At the Siena Literacy Center in northwest Detroit, another Reading Works partner, the smiling faces of students cover a bulletin board that hangs in the main office. Underneath the photos are captions like: “Mirlene has a NEW JOB” and “Abda became a U.S. citizen on Jan. 26, 2017.”
The board represents a fraction of the center’s success stories, placement coordinator Cheralyn Suggs said.
The Siena Literacy Center serves about 200 people annually. It focuses on teaching reading and math to an eighth-grade level of understanding, as well as English to non-native speakers.
About 30% of its students were born outside the U.S. Many are from Senegal, Mauritania and other West African countries.
Suggs said students face a variety of challenges, from trying to fit classes around work schedules to finding reliable transportation.
Some also battle self-consciousness and the stigma that can be tied to illiteracy.
“They’re coming in with certain baggage,” Suggs said. “We’re trying to alleviate that weight by saying, ‘This is a place you can come and feel comfortable.'”
Ali Mediavilla, 29, of Detroit studied for six years at Siena before earning his GED. Officials made arrangements for him to participate in a June graduation ceremony at Martin Luther King Jr. High School. He walked across the stage wearing a royal blue cap and gown.
“Now, I’m ready to succeed in life, whatever my next step is,” he said.
Meeting their needs
On a recent weekday, the Dominican Literacy Center bustled as a handful of tutor-student teams sat together at cubicles and in offices.
In one classroom, four women watched an instructor work through division problems. The newly added room is part of a recent expansion at the center, located in the basement of the Samaritan Center on Detroit’s east side. Another room is being renovated into a library.
The center served 546 adult learners in the 2016-2017 fiscal year.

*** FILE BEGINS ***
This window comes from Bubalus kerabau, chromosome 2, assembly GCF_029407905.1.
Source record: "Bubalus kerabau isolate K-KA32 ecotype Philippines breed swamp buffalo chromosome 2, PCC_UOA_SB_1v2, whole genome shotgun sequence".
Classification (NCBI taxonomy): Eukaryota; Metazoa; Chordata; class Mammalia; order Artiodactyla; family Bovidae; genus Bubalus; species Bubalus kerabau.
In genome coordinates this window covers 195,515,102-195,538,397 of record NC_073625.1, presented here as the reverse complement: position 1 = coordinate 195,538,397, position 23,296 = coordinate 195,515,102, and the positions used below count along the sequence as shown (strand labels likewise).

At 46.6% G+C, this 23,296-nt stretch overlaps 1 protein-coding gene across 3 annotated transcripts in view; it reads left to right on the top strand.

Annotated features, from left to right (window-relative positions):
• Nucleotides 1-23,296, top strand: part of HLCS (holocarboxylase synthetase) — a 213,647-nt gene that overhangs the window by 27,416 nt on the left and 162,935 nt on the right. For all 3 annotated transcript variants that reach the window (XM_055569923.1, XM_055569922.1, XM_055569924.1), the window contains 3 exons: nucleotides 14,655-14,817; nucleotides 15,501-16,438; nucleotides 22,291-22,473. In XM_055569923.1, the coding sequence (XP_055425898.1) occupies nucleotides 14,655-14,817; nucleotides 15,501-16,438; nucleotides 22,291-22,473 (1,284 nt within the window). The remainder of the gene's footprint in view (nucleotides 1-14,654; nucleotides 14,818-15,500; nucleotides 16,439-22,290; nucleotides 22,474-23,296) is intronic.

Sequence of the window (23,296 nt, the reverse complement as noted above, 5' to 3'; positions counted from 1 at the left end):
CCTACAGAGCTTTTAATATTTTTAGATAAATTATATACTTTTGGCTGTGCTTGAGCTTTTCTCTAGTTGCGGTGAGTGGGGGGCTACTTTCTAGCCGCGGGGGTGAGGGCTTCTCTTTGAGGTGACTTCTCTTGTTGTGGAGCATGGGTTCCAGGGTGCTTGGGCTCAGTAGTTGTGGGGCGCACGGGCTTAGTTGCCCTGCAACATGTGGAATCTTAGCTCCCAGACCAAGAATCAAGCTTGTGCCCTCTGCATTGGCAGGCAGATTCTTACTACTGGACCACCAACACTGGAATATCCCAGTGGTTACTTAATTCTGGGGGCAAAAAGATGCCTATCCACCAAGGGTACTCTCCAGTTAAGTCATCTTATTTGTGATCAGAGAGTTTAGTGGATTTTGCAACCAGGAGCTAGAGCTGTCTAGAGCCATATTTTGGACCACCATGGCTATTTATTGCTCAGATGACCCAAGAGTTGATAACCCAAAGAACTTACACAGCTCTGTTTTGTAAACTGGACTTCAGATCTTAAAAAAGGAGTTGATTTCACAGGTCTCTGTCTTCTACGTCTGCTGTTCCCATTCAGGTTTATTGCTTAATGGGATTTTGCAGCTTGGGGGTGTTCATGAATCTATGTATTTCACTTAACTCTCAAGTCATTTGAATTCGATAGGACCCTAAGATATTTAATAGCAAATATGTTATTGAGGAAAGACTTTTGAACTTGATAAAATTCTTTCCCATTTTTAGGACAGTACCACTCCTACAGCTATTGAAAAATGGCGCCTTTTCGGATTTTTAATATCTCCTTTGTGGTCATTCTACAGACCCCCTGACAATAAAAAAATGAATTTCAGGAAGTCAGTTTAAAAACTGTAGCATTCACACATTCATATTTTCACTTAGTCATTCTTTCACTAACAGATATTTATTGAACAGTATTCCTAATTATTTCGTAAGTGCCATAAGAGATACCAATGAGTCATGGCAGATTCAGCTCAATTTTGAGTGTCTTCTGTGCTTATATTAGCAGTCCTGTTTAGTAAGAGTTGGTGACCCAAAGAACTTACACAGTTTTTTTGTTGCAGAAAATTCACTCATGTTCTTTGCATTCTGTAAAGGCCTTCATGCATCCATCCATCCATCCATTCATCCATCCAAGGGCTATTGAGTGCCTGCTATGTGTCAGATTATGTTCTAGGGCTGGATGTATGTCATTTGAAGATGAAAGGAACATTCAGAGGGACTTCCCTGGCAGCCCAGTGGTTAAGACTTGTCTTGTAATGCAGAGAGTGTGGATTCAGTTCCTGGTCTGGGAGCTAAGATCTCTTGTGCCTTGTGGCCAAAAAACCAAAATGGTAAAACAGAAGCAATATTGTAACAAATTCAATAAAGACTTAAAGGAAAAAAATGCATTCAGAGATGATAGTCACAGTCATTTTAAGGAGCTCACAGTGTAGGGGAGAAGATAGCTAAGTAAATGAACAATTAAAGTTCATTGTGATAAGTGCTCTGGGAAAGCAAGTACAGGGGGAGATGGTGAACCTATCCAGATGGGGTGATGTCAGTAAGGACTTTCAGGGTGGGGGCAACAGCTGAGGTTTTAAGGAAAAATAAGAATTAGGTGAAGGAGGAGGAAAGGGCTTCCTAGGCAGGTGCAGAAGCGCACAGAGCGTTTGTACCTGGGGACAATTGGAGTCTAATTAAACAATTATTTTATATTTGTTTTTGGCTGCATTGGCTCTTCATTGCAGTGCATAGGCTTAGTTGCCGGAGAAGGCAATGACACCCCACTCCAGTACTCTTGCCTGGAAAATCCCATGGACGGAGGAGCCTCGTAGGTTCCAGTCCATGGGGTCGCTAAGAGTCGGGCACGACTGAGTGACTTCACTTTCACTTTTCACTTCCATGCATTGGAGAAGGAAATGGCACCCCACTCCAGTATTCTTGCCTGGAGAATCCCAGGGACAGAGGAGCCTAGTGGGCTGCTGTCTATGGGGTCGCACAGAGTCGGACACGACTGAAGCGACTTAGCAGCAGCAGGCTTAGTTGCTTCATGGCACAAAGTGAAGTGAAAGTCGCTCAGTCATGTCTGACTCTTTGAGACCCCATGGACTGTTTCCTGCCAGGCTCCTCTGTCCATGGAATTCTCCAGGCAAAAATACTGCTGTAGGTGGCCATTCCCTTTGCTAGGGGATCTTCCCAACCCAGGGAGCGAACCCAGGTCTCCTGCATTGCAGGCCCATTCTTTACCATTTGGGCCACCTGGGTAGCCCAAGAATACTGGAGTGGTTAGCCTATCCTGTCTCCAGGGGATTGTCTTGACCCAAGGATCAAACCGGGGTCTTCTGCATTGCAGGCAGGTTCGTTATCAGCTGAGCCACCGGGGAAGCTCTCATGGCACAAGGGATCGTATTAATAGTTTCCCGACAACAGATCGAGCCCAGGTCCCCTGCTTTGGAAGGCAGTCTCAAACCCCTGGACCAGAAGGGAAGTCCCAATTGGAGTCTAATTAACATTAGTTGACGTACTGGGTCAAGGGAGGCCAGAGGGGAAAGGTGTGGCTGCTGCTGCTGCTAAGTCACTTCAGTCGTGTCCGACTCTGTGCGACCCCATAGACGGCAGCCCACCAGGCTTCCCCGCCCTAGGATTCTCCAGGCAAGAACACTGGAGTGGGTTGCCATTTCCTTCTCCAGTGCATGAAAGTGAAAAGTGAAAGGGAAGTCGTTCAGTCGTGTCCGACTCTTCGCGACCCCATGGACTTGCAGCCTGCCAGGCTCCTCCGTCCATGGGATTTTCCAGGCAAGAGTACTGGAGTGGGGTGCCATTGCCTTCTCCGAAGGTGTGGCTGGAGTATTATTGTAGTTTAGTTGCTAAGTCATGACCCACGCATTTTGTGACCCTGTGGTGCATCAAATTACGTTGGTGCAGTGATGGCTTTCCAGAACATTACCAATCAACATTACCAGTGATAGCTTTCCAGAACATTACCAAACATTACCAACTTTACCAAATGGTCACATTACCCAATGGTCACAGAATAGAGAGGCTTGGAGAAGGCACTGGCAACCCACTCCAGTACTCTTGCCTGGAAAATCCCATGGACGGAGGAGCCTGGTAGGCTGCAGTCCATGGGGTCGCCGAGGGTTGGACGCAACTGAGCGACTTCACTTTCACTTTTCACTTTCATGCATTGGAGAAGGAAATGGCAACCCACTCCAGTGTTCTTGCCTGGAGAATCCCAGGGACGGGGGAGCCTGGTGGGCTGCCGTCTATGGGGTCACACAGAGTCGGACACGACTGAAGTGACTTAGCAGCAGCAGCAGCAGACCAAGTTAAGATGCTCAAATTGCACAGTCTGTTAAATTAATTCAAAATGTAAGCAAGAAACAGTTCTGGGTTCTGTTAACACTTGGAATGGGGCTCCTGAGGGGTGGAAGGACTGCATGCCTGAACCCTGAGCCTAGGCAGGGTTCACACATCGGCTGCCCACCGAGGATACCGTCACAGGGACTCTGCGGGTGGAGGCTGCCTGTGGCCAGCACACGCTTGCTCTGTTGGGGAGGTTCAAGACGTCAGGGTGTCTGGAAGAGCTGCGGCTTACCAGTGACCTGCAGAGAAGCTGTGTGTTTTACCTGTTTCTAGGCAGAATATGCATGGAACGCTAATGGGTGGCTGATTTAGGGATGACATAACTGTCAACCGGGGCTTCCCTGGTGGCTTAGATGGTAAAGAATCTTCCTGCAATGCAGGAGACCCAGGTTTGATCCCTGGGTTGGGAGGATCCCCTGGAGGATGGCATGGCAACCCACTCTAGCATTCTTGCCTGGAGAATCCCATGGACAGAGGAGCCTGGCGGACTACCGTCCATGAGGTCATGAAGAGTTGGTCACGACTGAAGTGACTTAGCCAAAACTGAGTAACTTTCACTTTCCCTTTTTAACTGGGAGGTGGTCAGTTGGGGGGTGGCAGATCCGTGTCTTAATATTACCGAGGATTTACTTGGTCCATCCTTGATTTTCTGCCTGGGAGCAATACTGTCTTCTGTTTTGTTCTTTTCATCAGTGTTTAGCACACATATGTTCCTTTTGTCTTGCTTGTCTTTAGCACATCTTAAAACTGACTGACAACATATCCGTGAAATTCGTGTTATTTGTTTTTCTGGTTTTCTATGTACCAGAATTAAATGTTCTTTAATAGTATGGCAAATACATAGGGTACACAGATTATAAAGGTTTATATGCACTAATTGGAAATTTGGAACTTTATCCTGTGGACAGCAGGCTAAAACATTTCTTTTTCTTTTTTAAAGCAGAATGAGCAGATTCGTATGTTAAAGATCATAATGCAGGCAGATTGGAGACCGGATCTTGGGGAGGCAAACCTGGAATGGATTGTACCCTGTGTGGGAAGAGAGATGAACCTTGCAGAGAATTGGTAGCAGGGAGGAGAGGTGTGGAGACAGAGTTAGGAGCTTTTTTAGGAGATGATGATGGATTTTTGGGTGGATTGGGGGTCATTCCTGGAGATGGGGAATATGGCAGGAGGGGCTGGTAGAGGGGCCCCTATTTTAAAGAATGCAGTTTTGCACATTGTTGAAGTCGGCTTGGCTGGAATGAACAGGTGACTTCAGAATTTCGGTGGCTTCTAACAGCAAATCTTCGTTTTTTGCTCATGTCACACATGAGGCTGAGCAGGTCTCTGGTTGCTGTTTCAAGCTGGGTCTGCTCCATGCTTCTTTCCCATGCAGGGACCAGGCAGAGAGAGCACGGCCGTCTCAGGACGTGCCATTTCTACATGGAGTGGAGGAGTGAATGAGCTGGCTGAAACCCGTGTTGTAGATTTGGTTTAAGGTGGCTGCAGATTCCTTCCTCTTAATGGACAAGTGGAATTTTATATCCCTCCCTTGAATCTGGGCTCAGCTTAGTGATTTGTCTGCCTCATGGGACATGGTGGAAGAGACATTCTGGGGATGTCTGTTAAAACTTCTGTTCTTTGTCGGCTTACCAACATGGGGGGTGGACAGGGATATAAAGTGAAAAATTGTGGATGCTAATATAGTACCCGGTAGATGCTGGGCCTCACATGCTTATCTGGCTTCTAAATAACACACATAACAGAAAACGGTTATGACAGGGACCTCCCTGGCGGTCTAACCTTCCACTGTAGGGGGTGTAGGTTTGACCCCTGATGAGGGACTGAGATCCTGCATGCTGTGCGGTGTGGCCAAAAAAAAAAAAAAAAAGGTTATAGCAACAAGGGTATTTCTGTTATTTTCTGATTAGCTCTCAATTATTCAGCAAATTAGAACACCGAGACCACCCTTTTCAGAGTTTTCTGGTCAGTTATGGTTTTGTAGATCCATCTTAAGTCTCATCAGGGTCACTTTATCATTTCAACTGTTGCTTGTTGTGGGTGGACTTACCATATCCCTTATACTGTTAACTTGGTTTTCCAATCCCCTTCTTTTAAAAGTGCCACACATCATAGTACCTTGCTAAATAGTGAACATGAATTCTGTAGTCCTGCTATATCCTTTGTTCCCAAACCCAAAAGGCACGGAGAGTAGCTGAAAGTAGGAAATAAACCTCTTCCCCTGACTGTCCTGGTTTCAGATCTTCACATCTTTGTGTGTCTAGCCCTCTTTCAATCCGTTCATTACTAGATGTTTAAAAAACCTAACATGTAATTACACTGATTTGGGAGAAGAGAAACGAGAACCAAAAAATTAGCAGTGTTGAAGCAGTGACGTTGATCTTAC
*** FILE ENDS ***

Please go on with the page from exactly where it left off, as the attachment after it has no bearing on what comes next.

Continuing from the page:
Before starting, students are assessed to determine which classes will best meet their needs.
“They come for a variety of reasons,” Dominican Literacy Center Executive Director Kimberly Williams said. “They know a high school completion is the thing they need to get a better job, or a family-sustaining job, or to get into college. That’s why they’re here. Some folks are retired, and they just want to improve.
“We meet them where they are.”
Baker, who lives in Detroit, landed at the center earlier this summer through a referral. Prior to that, a potential job opportunity at Chene Park fizzled because he didn’t have a GED.
“I’m thinking, once I get my GED, there will be no more asking, ‘Do you have your GED?'” he said. “I’ll be able to get a good job, and I’ll be able to better myself.”
Baker and his tutor, 72-year-old James Sutton of Rochester Hills, work on math skills. This day’s lesson focused on fractions.
When Baker figures out a tough problem, Sutton said, he sometimes laughs and smiles.
“I tell him, ‘Everyone started in the same place,'” Sutton said. “The best person in the world didn’t know anything about fractions at one time in their life.”
Baker has lessons two days a week.
“So far, I haven’t missed a day,” he said.
Contact staff writer Ann Zaniewski at 313-222-6594 or email@example.com. Follow her on Twitter: @AnnZaniewski.
View original article here.